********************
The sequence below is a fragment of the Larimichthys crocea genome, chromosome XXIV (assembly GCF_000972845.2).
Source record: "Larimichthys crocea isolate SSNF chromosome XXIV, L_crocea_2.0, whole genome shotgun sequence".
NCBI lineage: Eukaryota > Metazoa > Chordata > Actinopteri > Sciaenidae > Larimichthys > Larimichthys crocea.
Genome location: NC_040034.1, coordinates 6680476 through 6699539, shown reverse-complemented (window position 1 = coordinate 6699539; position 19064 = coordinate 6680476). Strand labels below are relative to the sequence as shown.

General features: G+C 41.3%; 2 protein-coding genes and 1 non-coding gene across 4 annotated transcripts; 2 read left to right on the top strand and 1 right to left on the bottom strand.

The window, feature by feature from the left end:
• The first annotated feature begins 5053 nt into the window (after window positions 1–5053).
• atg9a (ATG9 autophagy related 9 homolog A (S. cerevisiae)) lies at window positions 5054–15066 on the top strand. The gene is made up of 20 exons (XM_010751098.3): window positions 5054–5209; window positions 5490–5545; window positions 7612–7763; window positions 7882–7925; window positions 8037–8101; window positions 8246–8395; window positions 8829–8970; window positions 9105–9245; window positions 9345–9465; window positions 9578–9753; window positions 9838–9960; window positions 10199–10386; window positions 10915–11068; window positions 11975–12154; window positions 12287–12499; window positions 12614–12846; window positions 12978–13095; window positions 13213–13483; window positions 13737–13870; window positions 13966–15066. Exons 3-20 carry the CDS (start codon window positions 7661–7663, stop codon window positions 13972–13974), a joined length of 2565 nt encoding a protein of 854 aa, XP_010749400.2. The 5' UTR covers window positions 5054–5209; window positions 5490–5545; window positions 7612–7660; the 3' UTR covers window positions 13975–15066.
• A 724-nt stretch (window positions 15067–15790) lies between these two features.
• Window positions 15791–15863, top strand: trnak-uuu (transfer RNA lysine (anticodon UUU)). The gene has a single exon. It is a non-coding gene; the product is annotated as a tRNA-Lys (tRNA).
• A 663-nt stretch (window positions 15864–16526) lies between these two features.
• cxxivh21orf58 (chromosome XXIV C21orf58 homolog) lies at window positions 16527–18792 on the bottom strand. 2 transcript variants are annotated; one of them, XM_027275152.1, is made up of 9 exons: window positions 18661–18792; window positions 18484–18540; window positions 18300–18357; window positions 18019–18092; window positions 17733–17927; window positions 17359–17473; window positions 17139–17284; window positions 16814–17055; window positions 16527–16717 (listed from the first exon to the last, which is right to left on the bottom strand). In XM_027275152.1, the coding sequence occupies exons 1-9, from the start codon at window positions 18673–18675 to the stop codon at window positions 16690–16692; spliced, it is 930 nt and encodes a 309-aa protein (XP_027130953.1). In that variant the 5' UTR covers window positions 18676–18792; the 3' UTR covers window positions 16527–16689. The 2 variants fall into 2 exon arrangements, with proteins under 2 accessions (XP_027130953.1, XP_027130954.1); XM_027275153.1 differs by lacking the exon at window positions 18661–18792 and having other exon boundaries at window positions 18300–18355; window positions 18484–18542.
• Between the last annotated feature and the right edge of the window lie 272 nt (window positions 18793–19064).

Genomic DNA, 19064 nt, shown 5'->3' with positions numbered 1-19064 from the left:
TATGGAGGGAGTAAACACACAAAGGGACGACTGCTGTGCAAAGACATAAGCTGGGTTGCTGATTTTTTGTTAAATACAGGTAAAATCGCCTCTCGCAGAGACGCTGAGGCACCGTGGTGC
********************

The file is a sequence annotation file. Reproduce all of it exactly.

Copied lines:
The sequence below is a fragment of the Larimichthys crocea genome, chromosome XXIV (assembly GCF_000972845.2).
Source record: "Larimichthys crocea isolate SSNF chromosome XXIV, L_crocea_2.0, whole genome shotgun sequence".
NCBI lineage: Eukaryota > Metazoa > Chordata > Actinopteri > Sciaenidae > Larimichthys > Larimichthys crocea.
Genome location: NC_040034.1, coordinates 6680476 through 6699539, shown reverse-complemented (window position 1 = coordinate 6699539; position 19064 = coordinate 6680476). Strand labels below are relative to the sequence as shown.

General features: G+C 41.3%; 2 protein-coding genes and 1 non-coding gene across 4 annotated transcripts; 2 read left to right on the top strand and 1 right to left on the bottom strand.

The window, feature by feature from the left end:
• The first annotated feature begins 5053 nt into the window (after window positions 1–5053).
• atg9a (ATG9 autophagy related 9 homolog A (S. cerevisiae)) lies at window positions 5054–15066 on the top strand. The gene is made up of 20 exons (XM_010751098.3): window positions 5054–5209; window positions 5490–5545; window positions 7612–7763; window positions 7882–7925; window positions 8037–8101; window positions 8246–8395; window positions 8829–8970; window positions 9105–9245; window positions 9345–9465; window positions 9578–9753; window positions 9838–9960; window positions 10199–10386; window positions 10915–11068; window positions 11975–12154; window positions 12287–12499; window positions 12614–12846; window positions 12978–13095; window positions 13213–13483; window positions 13737–13870; window positions 13966–15066. Exons 3-20 carry the CDS (start codon window positions 7661–7663, stop codon window positions 13972–13974), a joined length of 2565 nt encoding a protein of 854 aa, XP_010749400.2. The 5' UTR covers window positions 5054–5209; window positions 5490–5545; window positions 7612–7660; the 3' UTR covers window positions 13975–15066.
• A 724-nt stretch (window positions 15067–15790) lies between these two features.
• Window positions 15791–15863, top strand: trnak-uuu (transfer RNA lysine (anticodon UUU)). The gene has a single exon. It is a non-coding gene; the product is annotated as a tRNA-Lys (tRNA).
• A 663-nt stretch (window positions 15864–16526) lies between these two features.
• cxxivh21orf58 (chromosome XXIV C21orf58 homolog) lies at window positions 16527–18792 on the bottom strand. 2 transcript variants are annotated; one of them, XM_027275152.1, is made up of 9 exons: window positions 18661–18792; window positions 18484–18540; window positions 18300–18357; window positions 18019–18092; window positions 17733–17927; window positions 17359–17473; window positions 17139–17284; window positions 16814–17055; window positions 16527–16717 (listed from the first exon to the last, which is right to left on the bottom strand). In XM_027275152.1, the coding sequence occupies exons 1-9, from the start codon at window positions 18673–18675 to the stop codon at window positions 16690–16692; spliced, it is 930 nt and encodes a 309-aa protein (XP_027130953.1). In that variant the 5' UTR covers window positions 18676–18792; the 3' UTR covers window positions 16527–16689. The 2 variants fall into 2 exon arrangements, with proteins under 2 accessions (XP_027130953.1, XP_027130954.1); XM_027275153.1 differs by lacking the exon at window positions 18661–18792 and having other exon boundaries at window positions 18300–18355; window positions 18484–18542.
• Between the last annotated feature and the right edge of the window lie 272 nt (window positions 18793–19064).

Genomic DNA, 19064 nt, shown 5'->3' with positions numbered 1-19064 from the left:
TATGGAGGGAGTAAACACACAAAGGGACGACTGCTGTGCAAAGACATAAGCTGGGTTGCTGATTTTTTGTTAAATACAGGTAAAATCGCCTCTCGCAGAGACGCTGAGGCACCGTGGTGC